Note: Lots has happened since I wrote this last night. Namely, the Astros just sent Lyles to minor league camp, making this a moot point.
The last time a 20-year old pitcher threw in a game for Houston was Jeff Juden in 1991. Before that, it was Mark Lemongello in 1976. Before that, it was Larry Dierker in 1967, in his third season with a team that was four years removed from non-existence.
So, Richard Justice, when you write a post about how it wouldn't be the worst thing in the world if Jordan Lyle started the season in the big leagues, you're not just talking about age. You're talking about lots and lots and lots of other things.
First off, Juden made his appearance after turning 20 nearly nine months previously. Lyles turned 20 on October 19, so he'd be just six months past his birthday. Sure, it's semantics, but I'll get to the reason later. Lemongello actually debuted when he was 21, but since he turned in July, it was considered his "Age 20" season.
Dierker is the exception, sure. Let me paint you a little picture, though. Of the seven Astros to debut at the age of 20 or younger, here are their career innings pitched:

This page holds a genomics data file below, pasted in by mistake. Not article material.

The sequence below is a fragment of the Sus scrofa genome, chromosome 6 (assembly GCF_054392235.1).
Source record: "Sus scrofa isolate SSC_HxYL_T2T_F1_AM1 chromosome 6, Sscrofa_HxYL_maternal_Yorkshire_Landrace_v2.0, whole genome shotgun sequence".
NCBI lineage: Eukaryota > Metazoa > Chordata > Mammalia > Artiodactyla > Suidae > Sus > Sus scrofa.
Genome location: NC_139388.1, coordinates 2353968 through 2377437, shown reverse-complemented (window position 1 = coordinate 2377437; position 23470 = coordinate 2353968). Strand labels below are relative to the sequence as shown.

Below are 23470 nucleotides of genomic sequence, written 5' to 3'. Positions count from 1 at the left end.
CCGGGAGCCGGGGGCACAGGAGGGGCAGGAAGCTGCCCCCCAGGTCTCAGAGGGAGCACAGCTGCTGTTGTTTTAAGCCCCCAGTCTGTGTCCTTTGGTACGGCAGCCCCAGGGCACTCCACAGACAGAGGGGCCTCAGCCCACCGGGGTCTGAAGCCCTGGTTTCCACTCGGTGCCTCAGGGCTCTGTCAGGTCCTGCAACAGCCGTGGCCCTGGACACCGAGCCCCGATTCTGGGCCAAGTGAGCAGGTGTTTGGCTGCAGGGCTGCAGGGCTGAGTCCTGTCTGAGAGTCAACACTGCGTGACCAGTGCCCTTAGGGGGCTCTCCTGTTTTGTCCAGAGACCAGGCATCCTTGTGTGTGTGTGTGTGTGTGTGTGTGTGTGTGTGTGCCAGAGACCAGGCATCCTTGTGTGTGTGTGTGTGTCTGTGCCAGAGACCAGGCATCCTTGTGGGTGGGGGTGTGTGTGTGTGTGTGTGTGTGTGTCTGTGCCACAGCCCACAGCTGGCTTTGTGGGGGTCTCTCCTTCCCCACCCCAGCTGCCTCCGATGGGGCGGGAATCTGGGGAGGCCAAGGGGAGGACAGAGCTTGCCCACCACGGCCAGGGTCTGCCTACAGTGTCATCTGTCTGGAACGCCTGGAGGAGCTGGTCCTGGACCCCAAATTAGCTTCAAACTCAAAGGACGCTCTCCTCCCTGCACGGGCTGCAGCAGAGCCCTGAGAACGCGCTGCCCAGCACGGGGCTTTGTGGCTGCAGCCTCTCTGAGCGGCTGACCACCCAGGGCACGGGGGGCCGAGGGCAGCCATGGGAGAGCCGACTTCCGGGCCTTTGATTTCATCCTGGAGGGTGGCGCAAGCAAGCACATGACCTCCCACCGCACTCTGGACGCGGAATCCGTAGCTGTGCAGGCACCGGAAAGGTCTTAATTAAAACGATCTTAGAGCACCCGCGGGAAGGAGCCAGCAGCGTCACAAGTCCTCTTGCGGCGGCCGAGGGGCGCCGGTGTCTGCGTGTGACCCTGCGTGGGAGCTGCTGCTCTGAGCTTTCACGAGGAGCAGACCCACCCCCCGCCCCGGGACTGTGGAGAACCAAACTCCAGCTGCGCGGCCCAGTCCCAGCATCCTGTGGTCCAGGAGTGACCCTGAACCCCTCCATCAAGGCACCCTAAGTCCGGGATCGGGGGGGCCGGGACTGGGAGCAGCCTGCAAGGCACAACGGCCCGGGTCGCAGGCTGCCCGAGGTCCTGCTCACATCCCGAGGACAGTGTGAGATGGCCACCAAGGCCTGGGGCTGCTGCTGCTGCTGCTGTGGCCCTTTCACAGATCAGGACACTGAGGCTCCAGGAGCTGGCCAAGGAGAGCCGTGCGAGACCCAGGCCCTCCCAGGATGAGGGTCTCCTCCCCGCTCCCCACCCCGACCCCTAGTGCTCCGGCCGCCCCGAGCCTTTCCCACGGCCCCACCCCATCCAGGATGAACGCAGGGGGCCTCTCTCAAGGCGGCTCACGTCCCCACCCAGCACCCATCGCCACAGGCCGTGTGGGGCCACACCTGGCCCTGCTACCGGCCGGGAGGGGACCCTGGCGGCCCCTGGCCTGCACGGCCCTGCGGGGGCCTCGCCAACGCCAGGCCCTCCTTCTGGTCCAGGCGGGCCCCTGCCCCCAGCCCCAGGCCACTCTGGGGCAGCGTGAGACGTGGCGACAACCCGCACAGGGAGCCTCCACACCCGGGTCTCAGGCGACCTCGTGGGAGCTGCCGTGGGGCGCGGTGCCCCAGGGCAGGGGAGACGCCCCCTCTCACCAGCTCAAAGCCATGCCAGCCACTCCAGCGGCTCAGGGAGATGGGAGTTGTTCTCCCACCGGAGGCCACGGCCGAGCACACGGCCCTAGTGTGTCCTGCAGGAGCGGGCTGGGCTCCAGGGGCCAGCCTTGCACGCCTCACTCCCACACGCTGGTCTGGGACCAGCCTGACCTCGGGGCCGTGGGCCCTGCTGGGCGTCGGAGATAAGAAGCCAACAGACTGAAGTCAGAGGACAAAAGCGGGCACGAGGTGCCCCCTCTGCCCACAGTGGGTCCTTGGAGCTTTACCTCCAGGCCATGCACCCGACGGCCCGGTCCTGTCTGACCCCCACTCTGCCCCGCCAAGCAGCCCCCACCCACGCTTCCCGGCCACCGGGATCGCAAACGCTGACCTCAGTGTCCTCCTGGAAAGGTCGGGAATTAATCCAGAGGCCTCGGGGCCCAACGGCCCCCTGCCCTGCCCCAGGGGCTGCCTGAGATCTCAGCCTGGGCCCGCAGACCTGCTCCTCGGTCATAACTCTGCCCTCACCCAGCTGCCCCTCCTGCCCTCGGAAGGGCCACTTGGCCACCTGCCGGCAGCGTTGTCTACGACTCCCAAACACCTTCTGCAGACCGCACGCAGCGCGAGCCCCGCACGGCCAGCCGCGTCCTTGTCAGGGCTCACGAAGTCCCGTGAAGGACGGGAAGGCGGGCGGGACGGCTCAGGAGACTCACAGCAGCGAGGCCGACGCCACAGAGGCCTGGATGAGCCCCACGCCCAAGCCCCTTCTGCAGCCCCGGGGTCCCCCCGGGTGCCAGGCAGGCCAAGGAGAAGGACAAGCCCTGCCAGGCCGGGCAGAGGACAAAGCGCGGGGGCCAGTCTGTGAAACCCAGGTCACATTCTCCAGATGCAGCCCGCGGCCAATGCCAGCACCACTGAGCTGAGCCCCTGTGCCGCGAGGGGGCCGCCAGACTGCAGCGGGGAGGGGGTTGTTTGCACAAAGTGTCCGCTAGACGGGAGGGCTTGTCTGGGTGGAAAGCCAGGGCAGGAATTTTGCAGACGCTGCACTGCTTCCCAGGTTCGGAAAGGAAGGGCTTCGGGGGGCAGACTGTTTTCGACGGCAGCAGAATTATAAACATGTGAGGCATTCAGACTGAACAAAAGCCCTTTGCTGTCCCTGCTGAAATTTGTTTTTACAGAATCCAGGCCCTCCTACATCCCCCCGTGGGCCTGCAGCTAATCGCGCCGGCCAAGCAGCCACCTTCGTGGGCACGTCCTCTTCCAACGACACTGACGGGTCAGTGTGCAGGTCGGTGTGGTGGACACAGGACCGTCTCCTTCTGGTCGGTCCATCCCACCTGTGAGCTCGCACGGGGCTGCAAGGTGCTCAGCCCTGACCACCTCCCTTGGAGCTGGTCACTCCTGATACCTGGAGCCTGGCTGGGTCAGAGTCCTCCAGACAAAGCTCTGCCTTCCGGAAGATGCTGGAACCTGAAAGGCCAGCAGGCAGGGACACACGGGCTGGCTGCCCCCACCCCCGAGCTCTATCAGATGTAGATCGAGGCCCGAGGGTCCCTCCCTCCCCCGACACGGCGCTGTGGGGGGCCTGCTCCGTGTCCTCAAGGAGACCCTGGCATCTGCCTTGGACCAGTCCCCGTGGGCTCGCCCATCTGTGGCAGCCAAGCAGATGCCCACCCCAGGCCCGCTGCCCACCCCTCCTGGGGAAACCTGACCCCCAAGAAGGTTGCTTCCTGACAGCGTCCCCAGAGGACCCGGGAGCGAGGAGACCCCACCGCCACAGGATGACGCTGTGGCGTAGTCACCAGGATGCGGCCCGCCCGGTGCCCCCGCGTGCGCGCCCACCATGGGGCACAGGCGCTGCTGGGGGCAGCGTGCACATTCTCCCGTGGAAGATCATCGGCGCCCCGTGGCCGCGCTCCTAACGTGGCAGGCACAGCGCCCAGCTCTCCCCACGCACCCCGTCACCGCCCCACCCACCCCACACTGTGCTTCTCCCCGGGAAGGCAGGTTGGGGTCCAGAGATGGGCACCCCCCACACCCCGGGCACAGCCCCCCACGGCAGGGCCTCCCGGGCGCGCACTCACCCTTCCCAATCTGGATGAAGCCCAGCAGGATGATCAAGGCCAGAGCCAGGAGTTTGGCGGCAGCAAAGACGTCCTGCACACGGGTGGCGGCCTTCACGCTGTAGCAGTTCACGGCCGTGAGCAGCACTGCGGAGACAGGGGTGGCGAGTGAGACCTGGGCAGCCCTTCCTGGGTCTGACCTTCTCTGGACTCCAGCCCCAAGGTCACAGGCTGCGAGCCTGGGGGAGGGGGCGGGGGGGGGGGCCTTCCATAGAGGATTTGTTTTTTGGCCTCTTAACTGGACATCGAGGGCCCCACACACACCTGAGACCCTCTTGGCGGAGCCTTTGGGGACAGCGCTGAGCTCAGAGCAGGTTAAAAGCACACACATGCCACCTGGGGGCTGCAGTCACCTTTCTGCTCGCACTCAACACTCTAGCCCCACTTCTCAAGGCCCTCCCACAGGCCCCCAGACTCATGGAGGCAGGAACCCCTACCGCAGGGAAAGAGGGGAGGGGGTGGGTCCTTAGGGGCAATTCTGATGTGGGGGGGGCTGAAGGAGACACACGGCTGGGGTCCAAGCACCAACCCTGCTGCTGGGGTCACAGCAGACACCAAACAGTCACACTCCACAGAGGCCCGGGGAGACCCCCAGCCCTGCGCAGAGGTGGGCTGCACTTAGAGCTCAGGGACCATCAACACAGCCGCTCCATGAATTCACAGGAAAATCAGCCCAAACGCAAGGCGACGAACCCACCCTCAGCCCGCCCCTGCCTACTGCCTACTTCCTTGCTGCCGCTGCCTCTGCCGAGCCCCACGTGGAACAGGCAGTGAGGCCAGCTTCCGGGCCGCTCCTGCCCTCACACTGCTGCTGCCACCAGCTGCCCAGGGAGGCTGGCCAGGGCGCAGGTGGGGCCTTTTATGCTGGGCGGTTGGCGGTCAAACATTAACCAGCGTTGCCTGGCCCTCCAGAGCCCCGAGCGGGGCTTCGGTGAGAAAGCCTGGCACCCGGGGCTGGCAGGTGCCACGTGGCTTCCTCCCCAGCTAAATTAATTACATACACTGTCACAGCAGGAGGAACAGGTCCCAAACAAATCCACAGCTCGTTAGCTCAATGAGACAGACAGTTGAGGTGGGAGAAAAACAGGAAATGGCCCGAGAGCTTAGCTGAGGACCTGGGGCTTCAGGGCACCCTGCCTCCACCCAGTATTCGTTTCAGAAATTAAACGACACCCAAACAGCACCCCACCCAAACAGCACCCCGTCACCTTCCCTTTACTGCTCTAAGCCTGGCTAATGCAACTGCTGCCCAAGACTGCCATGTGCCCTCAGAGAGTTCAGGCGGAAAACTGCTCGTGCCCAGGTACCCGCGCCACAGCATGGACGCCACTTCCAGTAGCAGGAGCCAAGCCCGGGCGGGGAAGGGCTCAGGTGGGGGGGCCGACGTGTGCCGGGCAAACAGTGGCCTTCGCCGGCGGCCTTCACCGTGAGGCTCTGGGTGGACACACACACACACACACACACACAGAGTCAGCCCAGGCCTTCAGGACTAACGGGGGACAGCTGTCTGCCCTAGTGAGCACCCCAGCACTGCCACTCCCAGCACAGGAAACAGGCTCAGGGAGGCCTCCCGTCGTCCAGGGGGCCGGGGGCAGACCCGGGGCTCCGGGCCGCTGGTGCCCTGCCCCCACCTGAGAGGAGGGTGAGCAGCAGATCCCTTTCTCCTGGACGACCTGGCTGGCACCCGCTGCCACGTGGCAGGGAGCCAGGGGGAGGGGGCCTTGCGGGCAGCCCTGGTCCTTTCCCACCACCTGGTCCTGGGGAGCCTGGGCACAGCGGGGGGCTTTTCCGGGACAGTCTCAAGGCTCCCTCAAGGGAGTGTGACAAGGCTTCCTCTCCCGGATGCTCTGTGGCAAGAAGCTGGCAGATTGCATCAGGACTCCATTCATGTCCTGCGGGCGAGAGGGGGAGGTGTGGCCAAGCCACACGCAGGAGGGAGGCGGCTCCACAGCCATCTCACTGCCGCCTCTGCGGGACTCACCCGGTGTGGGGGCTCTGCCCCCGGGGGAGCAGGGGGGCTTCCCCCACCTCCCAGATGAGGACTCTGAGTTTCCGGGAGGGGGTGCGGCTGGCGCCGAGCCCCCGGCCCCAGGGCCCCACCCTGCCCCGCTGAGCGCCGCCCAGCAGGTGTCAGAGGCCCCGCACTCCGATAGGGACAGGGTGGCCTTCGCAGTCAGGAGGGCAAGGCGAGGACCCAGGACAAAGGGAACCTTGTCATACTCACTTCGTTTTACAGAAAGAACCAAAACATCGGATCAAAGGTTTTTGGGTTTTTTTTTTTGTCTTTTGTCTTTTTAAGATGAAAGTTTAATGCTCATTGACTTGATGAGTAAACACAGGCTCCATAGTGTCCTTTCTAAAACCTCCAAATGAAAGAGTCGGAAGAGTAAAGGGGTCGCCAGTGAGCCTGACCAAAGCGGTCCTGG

Dierker was the only pitcher to total even 650 innings. Looking outside the Astros organization, about half of the top 20 pitchers in innings pitched by their Age 20 season since 1975 flamed out early. Of the others, guys like Gil Meche suffered injuries and only briefly flashed greatness. Of course, there are also nearly 80 other players who didn't throw big innings but debuted that young. They range from Yorman Bazardo to Sid Fernandez and Pedro Martinez.
Talent will win out in the end, but why should the Astros take an unnecessary risk with Lyles' arm. If we're taking odds, why should we bet he'll be the next CC Sabathia instead of the next Tommy Boggs. All that "buzz" Justice talks about would be flushed down the drain.
I like Lyles and I want to see him on the big league roster as soon as possible. But, I don't want his arm to fall off before he turns 30. Is that unreasonable?